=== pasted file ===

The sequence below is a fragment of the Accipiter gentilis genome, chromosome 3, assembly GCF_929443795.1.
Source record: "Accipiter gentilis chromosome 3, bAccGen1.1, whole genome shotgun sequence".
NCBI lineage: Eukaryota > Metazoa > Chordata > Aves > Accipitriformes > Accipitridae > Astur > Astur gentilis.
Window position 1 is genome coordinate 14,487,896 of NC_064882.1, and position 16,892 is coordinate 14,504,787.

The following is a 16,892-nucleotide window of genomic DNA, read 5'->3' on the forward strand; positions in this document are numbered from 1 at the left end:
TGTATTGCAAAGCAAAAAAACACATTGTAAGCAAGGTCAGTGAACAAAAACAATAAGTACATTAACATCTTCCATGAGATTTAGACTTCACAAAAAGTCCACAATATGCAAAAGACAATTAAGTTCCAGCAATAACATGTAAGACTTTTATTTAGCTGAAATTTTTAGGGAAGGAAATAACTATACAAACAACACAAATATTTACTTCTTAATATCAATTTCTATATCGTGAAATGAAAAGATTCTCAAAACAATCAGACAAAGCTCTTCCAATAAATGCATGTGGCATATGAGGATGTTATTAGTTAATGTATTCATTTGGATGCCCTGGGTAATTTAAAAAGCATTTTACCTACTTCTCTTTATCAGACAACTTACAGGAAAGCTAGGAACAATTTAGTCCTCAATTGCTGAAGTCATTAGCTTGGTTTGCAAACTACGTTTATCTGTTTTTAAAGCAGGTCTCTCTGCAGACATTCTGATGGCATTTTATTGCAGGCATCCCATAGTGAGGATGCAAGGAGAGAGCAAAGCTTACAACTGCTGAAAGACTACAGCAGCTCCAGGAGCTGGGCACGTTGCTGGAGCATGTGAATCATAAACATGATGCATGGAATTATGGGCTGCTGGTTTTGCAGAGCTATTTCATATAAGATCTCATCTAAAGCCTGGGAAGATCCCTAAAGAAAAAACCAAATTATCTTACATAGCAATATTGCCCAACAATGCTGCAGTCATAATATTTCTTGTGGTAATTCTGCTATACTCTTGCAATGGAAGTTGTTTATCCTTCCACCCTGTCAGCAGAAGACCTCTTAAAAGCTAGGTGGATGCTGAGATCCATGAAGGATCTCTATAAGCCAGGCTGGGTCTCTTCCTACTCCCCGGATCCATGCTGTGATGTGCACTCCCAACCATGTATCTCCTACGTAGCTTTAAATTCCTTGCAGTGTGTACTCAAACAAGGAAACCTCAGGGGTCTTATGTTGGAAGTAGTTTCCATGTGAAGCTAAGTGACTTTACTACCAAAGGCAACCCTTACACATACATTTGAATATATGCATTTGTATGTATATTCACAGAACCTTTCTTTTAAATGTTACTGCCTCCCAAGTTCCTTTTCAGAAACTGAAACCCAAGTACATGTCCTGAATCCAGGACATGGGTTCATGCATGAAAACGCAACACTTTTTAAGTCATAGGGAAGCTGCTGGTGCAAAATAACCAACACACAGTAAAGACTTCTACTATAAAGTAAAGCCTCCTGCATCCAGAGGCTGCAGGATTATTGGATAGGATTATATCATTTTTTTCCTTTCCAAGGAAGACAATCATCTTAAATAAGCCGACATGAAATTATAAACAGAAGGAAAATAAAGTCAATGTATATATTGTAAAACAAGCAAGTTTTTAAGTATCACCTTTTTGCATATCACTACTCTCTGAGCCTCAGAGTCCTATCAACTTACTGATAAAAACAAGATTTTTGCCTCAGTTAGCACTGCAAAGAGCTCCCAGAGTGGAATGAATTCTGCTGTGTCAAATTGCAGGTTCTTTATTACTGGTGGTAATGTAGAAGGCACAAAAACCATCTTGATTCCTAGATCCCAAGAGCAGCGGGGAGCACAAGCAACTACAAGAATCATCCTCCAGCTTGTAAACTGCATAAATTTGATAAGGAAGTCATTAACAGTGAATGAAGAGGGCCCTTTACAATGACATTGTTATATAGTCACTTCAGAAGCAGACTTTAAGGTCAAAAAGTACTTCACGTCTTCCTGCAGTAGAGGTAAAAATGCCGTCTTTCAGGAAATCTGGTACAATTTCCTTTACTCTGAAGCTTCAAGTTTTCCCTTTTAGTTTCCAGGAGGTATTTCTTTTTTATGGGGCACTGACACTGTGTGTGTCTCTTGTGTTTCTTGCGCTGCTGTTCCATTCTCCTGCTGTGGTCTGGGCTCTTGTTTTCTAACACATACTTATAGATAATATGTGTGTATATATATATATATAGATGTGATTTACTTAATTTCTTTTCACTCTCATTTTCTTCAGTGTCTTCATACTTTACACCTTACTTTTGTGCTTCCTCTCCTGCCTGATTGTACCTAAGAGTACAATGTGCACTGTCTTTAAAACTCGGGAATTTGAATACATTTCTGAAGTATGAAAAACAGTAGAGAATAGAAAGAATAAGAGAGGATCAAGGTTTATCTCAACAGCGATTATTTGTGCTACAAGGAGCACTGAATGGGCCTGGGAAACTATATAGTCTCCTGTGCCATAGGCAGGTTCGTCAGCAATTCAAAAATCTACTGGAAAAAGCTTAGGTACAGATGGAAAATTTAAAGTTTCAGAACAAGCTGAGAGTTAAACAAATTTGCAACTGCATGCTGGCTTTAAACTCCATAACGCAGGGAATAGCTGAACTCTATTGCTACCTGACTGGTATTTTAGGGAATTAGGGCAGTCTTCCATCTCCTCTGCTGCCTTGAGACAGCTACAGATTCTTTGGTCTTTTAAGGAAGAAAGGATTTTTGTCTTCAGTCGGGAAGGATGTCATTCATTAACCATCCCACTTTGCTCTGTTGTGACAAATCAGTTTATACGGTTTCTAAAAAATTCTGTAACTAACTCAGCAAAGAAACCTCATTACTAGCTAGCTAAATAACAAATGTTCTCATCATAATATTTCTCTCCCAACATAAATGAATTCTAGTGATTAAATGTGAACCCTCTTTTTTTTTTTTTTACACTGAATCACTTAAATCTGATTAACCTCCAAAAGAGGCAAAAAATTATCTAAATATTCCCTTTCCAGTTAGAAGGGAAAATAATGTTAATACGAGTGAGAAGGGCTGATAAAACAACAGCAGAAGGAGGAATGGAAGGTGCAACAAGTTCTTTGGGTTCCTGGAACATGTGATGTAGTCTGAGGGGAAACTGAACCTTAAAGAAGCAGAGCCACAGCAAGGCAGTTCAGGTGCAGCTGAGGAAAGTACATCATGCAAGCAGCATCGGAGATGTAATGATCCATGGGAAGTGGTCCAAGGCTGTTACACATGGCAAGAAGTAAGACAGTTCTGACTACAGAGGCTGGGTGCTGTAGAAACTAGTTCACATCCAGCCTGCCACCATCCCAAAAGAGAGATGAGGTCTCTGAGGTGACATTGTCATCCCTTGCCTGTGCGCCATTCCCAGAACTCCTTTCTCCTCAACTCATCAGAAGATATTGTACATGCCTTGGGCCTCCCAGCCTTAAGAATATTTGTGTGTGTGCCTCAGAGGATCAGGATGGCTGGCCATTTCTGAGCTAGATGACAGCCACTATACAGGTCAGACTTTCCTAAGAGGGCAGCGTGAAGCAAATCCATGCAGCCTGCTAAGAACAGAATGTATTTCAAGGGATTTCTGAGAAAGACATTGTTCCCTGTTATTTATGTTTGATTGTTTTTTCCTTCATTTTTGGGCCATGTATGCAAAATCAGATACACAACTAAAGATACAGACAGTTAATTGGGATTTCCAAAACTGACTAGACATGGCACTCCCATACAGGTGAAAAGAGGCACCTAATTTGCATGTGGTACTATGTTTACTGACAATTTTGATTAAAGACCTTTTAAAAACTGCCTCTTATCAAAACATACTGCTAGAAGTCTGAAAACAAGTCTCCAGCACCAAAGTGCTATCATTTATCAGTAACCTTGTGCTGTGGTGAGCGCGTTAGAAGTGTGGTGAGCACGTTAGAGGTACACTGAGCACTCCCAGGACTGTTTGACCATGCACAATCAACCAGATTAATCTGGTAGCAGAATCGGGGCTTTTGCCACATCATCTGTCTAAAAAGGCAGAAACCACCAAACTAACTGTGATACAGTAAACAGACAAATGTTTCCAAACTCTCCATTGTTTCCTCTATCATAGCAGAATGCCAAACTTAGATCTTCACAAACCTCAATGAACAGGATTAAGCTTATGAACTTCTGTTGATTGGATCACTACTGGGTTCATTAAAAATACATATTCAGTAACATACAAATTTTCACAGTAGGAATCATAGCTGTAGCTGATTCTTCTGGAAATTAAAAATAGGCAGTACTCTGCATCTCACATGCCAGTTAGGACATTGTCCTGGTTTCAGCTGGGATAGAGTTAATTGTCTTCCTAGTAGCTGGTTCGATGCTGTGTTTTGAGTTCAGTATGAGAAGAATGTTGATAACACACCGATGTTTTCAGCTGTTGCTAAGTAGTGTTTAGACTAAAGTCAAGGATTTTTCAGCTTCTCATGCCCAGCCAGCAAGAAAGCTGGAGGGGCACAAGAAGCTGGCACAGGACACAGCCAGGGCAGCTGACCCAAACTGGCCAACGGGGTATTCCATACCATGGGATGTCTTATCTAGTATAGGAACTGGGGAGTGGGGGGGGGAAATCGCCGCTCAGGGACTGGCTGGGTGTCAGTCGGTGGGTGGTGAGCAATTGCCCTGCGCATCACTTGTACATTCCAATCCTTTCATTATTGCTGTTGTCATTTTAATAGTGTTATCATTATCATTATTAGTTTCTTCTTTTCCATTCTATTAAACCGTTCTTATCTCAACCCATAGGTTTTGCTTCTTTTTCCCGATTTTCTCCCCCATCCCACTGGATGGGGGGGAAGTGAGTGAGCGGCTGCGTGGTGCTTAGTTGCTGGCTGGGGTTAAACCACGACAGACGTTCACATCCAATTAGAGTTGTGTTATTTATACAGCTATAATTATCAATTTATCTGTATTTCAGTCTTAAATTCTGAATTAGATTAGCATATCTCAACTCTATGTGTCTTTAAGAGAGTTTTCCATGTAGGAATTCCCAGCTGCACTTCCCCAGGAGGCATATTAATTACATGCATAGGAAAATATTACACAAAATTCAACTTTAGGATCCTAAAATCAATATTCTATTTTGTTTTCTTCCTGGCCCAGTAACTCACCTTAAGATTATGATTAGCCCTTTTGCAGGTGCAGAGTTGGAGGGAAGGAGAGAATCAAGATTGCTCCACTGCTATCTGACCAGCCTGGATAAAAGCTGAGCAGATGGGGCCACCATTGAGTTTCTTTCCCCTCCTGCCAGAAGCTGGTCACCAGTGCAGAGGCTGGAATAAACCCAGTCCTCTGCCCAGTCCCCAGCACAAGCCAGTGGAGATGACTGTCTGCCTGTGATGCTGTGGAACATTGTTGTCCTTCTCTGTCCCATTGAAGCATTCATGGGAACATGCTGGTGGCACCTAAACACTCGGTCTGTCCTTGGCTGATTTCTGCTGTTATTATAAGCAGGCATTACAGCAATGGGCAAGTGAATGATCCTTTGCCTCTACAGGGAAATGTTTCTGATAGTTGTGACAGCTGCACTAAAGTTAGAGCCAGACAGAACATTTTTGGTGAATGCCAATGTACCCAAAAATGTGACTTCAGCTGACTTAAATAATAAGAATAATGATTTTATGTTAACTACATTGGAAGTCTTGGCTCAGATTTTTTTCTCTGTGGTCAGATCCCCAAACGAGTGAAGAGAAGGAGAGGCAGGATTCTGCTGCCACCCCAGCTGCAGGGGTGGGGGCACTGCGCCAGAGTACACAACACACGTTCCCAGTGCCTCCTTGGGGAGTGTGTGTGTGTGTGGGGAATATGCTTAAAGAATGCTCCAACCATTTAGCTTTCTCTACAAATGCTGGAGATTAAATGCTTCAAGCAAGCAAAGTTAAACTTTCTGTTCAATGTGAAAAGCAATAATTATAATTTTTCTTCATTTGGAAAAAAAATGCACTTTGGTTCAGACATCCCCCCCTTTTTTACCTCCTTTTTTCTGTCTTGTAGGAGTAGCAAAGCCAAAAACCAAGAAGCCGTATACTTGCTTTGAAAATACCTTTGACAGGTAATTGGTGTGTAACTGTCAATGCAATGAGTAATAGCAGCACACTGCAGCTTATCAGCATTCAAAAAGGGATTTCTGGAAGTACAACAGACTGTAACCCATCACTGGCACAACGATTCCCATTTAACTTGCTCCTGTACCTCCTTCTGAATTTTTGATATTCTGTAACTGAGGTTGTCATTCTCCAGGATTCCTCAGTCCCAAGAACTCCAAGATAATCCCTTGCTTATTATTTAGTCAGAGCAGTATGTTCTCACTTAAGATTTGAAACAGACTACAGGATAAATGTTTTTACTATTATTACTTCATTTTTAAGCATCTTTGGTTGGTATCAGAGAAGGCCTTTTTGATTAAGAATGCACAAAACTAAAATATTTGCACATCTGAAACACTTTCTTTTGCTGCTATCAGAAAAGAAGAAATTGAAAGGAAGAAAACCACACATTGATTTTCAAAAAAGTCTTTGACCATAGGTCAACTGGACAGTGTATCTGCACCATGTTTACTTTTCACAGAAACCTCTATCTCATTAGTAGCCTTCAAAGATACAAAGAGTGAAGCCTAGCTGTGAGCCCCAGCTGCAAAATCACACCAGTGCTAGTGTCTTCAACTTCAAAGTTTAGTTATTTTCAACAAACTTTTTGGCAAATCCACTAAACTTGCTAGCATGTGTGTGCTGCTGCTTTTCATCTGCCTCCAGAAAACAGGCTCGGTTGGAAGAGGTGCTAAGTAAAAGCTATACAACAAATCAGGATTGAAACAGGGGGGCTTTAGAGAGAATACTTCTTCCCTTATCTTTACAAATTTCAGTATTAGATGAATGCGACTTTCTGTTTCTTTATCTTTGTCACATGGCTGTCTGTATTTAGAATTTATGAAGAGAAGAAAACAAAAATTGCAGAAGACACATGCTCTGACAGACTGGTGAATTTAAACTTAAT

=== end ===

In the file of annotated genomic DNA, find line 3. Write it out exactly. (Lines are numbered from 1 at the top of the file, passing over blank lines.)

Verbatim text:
NCBI lineage: Eukaryota > Metazoa > Chordata > Aves > Accipitriformes > Accipitridae > Astur > Astur gentilis.